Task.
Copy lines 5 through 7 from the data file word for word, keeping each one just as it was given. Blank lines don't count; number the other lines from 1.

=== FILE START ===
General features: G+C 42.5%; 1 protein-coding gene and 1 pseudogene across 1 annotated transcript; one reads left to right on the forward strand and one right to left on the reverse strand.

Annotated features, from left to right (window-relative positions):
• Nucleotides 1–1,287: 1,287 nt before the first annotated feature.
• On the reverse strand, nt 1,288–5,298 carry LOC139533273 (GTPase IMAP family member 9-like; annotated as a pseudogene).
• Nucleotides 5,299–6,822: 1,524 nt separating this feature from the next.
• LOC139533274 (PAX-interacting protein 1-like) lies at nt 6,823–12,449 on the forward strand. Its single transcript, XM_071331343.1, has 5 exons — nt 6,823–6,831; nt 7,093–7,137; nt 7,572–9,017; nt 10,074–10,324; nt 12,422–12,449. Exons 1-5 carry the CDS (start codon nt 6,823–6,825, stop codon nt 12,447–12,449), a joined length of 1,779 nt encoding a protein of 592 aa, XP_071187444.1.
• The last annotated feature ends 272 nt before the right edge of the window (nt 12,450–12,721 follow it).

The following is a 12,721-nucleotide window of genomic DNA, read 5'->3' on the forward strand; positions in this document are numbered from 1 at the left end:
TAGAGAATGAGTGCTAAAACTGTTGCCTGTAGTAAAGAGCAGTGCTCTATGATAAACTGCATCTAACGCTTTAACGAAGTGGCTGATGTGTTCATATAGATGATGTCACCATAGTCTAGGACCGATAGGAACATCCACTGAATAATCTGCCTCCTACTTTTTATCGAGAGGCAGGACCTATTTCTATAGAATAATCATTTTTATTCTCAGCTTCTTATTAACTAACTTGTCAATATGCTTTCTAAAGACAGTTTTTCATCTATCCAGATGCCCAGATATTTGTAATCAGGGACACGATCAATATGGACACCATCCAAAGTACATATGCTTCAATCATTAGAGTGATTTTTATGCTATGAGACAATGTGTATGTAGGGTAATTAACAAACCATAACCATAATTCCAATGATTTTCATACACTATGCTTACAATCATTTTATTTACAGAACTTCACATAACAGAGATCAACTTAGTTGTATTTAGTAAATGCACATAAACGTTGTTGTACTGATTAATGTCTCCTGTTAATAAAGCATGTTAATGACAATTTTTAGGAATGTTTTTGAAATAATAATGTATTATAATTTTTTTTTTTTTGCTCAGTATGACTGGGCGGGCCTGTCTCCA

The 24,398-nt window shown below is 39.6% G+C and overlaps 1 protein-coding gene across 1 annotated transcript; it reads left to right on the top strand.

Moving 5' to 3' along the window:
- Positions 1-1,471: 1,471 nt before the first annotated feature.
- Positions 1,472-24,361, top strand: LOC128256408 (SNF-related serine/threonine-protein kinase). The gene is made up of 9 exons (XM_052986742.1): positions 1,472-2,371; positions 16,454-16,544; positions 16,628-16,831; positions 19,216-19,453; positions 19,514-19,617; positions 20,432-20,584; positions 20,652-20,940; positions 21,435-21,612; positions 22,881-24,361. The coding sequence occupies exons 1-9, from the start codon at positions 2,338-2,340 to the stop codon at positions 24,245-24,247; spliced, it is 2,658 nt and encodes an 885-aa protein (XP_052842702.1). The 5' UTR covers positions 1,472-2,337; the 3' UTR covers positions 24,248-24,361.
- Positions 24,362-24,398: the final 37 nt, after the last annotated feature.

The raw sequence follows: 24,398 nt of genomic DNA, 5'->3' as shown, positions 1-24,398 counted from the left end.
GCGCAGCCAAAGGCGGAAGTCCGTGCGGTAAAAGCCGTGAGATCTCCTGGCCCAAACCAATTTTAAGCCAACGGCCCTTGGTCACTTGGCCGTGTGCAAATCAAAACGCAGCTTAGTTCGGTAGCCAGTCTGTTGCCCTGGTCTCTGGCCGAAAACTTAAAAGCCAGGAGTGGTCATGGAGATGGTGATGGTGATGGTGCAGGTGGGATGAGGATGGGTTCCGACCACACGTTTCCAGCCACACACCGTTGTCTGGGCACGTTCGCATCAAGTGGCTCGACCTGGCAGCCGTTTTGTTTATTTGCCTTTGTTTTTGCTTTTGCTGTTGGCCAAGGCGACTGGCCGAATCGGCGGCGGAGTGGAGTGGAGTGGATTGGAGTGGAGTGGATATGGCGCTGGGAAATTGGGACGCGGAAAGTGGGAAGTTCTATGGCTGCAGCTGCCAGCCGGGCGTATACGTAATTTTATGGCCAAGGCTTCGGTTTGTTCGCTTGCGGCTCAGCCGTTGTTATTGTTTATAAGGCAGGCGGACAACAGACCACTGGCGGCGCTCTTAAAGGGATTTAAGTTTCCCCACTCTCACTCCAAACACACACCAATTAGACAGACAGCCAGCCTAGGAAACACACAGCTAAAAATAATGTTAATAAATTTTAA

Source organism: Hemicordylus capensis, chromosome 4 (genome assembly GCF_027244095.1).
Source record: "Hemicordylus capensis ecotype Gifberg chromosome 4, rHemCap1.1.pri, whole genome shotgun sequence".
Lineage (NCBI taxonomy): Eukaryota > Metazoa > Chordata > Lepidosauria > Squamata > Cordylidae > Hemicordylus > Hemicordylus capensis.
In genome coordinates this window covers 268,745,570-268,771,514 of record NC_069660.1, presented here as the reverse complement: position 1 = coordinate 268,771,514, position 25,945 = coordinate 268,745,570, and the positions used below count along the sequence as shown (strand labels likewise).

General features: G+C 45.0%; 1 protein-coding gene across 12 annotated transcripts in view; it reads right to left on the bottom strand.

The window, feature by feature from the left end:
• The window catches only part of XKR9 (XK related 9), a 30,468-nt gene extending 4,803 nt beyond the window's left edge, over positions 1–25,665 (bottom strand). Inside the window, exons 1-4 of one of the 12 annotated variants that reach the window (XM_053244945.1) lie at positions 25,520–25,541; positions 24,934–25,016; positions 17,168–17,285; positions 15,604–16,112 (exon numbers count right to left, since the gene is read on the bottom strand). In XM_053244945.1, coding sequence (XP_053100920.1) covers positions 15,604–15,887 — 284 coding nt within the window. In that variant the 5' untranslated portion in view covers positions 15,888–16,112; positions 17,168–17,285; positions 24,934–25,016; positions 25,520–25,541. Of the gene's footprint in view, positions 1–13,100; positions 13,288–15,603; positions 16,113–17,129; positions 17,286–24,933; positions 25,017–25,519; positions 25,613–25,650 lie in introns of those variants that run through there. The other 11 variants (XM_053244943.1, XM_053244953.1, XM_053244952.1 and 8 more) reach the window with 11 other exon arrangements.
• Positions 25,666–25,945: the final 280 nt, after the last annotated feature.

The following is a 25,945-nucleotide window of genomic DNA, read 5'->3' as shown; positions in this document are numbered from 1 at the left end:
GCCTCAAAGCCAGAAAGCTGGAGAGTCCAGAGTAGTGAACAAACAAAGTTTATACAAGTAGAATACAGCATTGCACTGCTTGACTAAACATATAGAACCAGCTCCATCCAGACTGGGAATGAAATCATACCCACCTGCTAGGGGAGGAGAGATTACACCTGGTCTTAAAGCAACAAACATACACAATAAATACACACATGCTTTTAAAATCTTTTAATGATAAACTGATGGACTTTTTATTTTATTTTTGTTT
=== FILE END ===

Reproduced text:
• Nucleotides 5,299–6,822: 1,524 nt separating this feature from the next.
• LOC139533274 (PAX-interacting protein 1-like) lies at nt 6,823–12,449 on the forward strand. Its single transcript, XM_071331343.1, has 5 exons — nt 6,823–6,831; nt 7,093–7,137; nt 7,572–9,017; nt 10,074–10,324; nt 12,422–12,449. Exons 1-5 carry the CDS (start codon nt 6,823–6,825, stop codon nt 12,447–12,449), a joined length of 1,779 nt encoding a protein of 592 aa, XP_071187444.1.
• The last annotated feature ends 272 nt before the right edge of the window (nt 12,450–12,721 follow it).